We’ve long talked about the broadband haves and have-nots, the former with access to super-fast next-gen broadband connections, and the latter in rural or out of the way areas, with access to speeds still akin to dial-up.
Those who live in cities can be assured of being hooked up to next-gen, and the likes of Virgin Media’s new 100Mbps service, which was announced yesterday and will roll out in December.
Or indeed BT’s 110Mbps fibre service, which will roll out in the spring of next year, beginning with a “limited amount” of exchanges, no doubt London and other densely populated areas.
However, there is a danger that the push for these super-fast services is widening the so-called digital divide, or gap between the haves and have-nots.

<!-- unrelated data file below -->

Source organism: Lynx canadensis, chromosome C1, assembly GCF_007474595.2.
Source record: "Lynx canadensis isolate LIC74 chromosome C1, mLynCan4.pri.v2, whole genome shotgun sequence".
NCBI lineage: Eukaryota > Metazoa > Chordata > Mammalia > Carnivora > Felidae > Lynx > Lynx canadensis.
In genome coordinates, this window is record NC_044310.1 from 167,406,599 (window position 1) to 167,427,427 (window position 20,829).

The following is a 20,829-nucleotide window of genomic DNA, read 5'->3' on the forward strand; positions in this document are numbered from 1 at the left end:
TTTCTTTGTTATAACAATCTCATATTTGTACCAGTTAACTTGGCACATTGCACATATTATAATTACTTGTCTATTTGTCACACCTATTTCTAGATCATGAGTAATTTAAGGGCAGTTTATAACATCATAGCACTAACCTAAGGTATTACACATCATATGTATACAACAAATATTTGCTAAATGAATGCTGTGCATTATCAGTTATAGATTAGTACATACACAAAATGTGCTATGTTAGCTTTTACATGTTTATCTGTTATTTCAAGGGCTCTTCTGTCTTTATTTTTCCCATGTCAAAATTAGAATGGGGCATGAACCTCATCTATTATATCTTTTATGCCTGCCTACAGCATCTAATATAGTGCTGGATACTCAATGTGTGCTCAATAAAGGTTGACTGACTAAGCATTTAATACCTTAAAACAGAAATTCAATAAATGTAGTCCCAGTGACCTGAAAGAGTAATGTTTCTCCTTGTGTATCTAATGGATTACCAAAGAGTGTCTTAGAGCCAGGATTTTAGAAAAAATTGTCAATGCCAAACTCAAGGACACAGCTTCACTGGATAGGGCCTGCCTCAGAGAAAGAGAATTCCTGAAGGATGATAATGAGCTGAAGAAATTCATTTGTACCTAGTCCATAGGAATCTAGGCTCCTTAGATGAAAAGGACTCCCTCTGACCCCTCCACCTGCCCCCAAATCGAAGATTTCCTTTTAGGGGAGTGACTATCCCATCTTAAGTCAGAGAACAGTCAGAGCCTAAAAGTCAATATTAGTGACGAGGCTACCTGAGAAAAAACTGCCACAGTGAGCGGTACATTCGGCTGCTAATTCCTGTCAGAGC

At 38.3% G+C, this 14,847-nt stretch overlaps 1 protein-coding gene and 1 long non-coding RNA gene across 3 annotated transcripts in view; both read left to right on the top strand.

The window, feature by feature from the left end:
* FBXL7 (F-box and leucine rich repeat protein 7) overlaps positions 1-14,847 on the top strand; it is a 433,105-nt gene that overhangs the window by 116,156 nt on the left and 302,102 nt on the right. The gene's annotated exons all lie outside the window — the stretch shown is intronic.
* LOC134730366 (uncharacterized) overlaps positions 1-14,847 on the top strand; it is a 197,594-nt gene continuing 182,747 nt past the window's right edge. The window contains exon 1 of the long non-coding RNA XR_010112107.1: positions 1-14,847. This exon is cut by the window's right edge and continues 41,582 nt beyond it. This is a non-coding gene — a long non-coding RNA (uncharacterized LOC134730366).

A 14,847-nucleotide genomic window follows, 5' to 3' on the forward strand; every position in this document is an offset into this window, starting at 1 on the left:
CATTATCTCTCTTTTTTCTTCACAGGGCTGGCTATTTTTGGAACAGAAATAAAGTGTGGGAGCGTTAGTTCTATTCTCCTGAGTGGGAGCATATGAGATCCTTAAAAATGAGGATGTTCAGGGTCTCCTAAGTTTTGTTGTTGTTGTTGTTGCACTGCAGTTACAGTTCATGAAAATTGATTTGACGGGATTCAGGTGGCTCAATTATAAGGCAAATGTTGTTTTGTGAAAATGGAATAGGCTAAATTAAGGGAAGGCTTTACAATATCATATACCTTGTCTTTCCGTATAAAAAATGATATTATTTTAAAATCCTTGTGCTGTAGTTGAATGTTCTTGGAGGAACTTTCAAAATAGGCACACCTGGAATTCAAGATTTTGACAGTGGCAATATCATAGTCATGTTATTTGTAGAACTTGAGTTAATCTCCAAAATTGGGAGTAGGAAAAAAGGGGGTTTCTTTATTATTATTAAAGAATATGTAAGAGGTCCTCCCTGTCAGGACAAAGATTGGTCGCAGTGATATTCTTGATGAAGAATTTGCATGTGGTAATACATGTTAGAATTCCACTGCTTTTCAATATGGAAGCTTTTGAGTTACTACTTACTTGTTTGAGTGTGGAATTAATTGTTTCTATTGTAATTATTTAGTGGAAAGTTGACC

Service provider Star UK has been talking to ISPreview about this issue, with the business ISP commenting: “Virgin’s move is well above the government’s target of 2Mbps and we feel the government should be working to improve the level of parity between urban and rural areas. Virgin is effectively widening the digital gap by not being able to deliver better services to the other half of the population not living in major conurbations.”
The government’s target of 2Mbps for the entire UK is scheduled to be met by 2015, and it’s certainly serious about meeting it, having ensured that spending on rural broadband has ducked the recent spending cuts (with £530 million of funding pledged).
But by 2015, this sort of service is going to pale against the kind of HD movie chomping pipes Virgin and BT will doubtless be rolling out in the big cities.